How Far Back Does Social Security Look At Your Medical Records for an SSDI or SSI Case?
Social Security does not require you to have any past medical history in order for you to file for disability benefits under SSDI, Social Security Disability insurance or SSI, supplemental security income. However, disability examiners prefer to have past medical treatment records to make their disability decisions. If you have been treated for your disabling condition in the past, your treating physician's notes (i.e. your personal doctor's medical records) often offer a perspective that is not available otherwise.
For instance, hospital treatment notes generally do not include information about your limitations or your response to various treatment methods. Hospital records generally provide useful objective medical evidence (i.e. various imaging results, lab tests, etc.) and acute medical treatment records, but they do not tell the examiner much about the ongoing severity of your disabling condition or how these limitations might prevent you working enough to be self supporting.
The key to winning SSDI or SSI disability benefits from the Social Security Administration is having an impairment that so severely limits your ability to function; that is, it prevents you from doing ordinary daily activities such as work, shopping, household chores, paying bills, driving, etc. Past or old medical records can provide useful information as to how debilitating your medical impairment has been over the course of time.
What does a disability examiner (or an administrative law judge if your case is at the hearing level) look for in your medical records? Disability examiners look for objective medical evidence to support your allegation of a severe physical or mental impairment. Objective evidence might be imaging results (MRI, cat scan, x-ray, etc.), blood work, breathing tests, counseling notes, or any other evidence used to diagnose and treat various disabling impairments.
Disability examiners can only consider medical evidence from acceptable medical sources. Licensed or certified medical professionals such as physicians, psychiatrists, psychologists, podiatrists, speech therapists, etc. are considered acceptable medical sources by Social Security. Currently, chiropractors are not considered an acceptable medical source by Social Security. However, disability examiners can use any objective medical testing results (usually, this means xrays) contained in their records for their medical disability decision.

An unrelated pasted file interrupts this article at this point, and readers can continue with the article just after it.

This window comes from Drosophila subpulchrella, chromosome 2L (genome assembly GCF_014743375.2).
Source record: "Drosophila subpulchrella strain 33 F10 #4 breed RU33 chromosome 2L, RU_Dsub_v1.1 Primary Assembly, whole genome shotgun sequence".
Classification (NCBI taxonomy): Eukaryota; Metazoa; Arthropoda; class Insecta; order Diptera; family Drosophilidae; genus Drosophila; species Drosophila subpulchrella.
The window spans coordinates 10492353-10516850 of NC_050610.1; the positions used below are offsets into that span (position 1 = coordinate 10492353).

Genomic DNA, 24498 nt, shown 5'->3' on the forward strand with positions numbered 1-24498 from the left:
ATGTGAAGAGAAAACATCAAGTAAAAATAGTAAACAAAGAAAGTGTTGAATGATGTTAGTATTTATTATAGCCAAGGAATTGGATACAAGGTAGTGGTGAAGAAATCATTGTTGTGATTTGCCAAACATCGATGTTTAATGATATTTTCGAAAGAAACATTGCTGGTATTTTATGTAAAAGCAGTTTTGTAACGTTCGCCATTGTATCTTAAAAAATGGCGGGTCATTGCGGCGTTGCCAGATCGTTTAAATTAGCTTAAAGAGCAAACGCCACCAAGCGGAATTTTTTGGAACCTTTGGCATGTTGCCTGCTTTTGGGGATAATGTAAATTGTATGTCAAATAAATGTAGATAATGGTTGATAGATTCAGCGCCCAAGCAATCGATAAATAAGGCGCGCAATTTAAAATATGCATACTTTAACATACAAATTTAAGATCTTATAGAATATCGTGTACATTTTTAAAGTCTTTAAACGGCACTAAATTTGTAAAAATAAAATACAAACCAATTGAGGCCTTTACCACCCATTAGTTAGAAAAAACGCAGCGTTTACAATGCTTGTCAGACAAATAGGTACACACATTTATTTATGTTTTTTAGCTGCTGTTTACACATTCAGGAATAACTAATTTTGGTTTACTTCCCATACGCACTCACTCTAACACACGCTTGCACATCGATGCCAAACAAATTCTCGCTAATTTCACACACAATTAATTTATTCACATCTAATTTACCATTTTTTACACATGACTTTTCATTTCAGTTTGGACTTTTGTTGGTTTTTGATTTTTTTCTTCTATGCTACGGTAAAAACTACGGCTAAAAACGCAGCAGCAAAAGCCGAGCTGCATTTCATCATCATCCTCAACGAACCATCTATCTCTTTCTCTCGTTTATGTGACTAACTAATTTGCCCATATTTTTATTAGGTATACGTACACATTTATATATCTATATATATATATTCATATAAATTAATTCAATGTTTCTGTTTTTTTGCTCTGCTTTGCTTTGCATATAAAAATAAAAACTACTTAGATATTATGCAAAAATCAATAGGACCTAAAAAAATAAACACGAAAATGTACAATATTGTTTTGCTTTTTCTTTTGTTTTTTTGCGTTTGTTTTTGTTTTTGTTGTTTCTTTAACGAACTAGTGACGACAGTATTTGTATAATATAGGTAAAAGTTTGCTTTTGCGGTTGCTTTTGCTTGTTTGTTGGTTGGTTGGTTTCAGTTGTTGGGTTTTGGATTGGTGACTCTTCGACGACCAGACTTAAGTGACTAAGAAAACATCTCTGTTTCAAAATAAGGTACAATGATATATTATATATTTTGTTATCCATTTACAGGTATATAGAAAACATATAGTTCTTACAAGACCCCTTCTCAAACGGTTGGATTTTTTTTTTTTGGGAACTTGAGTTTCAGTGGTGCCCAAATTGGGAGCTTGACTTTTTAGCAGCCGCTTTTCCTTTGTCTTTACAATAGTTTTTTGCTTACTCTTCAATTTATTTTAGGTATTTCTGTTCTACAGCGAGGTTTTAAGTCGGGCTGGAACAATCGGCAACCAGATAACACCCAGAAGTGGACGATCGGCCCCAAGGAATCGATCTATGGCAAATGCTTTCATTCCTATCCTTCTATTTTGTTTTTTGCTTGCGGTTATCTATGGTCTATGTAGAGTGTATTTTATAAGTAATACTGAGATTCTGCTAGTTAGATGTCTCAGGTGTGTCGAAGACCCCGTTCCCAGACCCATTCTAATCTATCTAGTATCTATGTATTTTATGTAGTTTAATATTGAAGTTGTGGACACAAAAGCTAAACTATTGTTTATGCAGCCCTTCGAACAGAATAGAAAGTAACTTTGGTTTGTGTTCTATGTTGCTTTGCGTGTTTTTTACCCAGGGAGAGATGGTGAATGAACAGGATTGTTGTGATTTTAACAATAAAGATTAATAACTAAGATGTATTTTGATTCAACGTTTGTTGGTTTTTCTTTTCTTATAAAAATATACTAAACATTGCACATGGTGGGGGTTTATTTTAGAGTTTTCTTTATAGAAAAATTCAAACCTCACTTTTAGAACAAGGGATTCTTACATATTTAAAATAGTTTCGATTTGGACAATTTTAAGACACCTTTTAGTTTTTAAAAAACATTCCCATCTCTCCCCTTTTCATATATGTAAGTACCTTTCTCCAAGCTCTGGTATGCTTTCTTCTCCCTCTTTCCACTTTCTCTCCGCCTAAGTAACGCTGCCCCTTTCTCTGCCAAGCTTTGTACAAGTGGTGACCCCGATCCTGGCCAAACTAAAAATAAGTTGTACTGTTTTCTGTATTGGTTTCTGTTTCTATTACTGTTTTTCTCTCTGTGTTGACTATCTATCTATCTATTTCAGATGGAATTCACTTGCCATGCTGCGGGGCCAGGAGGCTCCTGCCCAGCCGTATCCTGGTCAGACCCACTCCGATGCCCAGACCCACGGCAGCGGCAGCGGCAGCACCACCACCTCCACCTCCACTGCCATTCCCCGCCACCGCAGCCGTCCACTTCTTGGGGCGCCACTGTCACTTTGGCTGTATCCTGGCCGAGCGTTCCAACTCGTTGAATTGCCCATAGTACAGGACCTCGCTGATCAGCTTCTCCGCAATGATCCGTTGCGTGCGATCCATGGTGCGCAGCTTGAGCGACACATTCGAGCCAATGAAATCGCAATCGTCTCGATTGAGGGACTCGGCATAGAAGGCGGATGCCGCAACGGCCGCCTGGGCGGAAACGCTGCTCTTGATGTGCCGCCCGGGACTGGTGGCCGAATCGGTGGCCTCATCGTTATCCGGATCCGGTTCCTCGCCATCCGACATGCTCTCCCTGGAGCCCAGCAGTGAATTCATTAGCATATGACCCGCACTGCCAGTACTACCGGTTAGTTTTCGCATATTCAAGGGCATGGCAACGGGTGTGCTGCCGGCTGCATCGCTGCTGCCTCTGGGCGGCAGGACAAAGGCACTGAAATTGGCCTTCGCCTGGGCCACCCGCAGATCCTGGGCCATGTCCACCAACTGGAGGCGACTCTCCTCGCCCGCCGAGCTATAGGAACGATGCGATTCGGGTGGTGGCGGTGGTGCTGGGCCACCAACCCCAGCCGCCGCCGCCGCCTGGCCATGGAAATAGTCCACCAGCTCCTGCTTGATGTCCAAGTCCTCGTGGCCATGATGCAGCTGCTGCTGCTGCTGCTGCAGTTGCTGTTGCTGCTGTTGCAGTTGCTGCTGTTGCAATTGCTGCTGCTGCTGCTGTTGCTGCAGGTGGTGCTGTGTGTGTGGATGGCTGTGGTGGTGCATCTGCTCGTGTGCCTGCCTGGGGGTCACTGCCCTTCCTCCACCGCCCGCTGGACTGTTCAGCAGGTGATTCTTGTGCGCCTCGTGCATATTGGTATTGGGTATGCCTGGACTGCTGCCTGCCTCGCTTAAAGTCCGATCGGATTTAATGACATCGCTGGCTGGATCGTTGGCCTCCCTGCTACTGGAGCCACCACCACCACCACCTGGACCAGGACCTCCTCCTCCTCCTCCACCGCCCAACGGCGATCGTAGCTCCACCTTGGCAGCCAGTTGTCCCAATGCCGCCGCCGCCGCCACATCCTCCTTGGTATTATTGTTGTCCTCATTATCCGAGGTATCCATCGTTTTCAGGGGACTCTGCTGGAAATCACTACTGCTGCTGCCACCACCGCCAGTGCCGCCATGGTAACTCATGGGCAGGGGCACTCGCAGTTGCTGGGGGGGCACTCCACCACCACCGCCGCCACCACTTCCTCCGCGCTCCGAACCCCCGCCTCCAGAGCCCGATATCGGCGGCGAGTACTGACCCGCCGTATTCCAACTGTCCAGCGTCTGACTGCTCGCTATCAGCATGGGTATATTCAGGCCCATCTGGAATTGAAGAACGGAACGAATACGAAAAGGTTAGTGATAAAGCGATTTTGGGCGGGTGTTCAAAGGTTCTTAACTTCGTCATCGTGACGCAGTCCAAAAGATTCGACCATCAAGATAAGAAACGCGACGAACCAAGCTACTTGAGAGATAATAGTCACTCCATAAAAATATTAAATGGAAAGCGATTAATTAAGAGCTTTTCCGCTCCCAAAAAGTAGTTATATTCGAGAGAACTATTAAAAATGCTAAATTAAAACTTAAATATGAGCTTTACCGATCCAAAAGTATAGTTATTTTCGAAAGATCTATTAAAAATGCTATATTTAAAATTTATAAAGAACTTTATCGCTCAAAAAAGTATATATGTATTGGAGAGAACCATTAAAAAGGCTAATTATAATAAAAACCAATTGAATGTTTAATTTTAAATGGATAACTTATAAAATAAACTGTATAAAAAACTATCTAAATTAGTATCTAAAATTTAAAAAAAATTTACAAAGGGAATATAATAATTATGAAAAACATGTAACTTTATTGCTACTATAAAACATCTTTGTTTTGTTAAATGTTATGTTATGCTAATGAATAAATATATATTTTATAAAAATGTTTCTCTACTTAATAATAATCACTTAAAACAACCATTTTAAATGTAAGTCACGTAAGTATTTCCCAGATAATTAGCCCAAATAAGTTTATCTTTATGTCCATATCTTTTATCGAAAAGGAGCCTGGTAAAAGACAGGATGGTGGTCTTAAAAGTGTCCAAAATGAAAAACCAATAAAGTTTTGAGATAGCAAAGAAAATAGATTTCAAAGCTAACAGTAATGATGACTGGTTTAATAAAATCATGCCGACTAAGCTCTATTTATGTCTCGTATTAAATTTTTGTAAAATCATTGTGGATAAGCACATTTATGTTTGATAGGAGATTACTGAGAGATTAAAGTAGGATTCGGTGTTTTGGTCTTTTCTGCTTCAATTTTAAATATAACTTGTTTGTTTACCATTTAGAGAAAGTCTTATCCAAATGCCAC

What if you have no current medical records? There is no way for a disability examiner to make a decision on a claim without current medical records. If you have no medical records, or just no current medical records (meaning no older than three months), you will most likely be scheduled for a consultative examination, CE for short.
Social Security pays independent medical professionals to perform these short basic physical or mental consultative exams. These exams are not likely to give a true picture of a person's limitations and are performed strictly for the purpose of giving the disability examiner current medical information to make a disability determination.
About the Author: Tim Moore is a former Social Security Disability Examiner in North Carolina, has been interviewed by the NY Times and the LA Times on the disability system, and is an Accredited Disability Representative (ADR) in North Carolina. For assistance on a disability application or Appeal in NC, click here.
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